“The Justice Department turned this election into a one-candidate race. They’re giving the voters one candidate to chose, that is, if you assume voters don’t want to vote for someone under indictment,” a high-ranking Republican said.

Loretta Lynch, the U.S. attorney for the Eastern District of New York, who announced the indictment, denied that it was politically motivated. “It would be inappropriate to hold a case or push it forward for political means,” she said.

It’s not necessarily the case that the indictment deals Grimm’s re-election chances a fatal blow, according to Bob Howe, a longtime Republican leader from Bay Ridge. Given that the indictment deals strictly with Grimm’s alleged wrongdoing involving a Manhattan restaurant that he owned before he ran for congress seat in 2010 and not with campaign finance corruption, as had been rumored, the voters might forgive him, Howe said.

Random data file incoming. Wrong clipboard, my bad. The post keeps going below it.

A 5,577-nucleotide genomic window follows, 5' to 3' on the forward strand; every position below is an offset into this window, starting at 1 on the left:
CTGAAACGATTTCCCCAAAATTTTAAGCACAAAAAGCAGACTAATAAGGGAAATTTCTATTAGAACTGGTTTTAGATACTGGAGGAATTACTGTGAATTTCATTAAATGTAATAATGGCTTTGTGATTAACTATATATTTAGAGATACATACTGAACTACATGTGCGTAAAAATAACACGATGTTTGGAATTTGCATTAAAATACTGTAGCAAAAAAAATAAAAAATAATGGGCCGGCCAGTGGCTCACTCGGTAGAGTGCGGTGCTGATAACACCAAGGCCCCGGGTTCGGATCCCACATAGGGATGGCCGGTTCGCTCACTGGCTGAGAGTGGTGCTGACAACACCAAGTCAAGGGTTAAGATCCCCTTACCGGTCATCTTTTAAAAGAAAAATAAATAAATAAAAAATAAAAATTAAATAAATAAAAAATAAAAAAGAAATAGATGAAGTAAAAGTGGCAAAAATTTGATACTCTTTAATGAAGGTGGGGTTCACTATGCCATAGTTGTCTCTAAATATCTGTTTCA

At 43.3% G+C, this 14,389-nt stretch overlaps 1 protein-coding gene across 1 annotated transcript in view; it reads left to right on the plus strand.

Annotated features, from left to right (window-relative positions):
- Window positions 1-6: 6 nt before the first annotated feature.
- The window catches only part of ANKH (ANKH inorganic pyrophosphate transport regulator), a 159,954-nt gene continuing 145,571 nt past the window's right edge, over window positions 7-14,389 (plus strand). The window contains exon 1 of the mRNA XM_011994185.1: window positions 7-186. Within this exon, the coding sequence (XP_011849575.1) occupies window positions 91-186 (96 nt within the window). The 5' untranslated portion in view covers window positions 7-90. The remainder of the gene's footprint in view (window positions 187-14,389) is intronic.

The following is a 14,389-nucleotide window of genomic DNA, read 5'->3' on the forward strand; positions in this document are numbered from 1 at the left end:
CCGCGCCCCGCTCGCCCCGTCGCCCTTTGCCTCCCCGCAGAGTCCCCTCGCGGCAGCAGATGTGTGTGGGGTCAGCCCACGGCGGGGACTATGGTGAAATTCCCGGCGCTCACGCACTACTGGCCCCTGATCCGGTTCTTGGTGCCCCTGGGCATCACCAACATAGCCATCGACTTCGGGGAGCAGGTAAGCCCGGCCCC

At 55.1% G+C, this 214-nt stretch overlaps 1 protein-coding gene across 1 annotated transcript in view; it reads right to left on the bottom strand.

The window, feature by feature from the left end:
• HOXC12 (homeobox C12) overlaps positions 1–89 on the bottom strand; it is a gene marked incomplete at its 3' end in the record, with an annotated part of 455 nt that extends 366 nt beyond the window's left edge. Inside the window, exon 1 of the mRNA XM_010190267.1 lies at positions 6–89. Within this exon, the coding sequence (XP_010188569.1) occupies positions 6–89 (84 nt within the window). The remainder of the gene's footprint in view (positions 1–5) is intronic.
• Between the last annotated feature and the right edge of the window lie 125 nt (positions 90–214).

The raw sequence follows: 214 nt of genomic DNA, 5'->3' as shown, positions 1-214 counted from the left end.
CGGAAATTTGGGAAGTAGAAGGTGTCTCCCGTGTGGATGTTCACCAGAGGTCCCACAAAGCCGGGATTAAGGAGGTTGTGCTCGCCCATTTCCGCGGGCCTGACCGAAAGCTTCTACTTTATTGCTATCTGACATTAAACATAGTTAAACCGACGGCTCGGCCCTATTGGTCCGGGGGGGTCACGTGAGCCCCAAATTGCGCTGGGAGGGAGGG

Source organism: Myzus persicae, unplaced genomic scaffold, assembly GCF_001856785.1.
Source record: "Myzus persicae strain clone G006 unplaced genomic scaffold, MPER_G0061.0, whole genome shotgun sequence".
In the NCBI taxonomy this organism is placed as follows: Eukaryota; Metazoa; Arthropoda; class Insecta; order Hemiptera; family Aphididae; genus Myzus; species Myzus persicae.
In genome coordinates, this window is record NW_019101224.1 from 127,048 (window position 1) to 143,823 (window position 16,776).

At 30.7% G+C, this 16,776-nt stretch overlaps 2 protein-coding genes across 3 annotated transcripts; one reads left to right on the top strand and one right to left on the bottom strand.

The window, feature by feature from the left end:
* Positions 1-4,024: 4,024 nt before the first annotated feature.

“After all of the talk about how he was about to be indicted for campaign finance fraud, the voters might look at the indictment and say, ‘Is that it? Is that all feds got on him?’ It could wind up not hurting him,” Howe said.

But a different Democratic Party leader in Bay Ridge said he thought the restaurant-related charges are nothing to sneeze at. “I think the voters will be shocked that he’s accused of cheating the government out of $1 million. I don’t think they’ll forgive him so easily for that,” he said.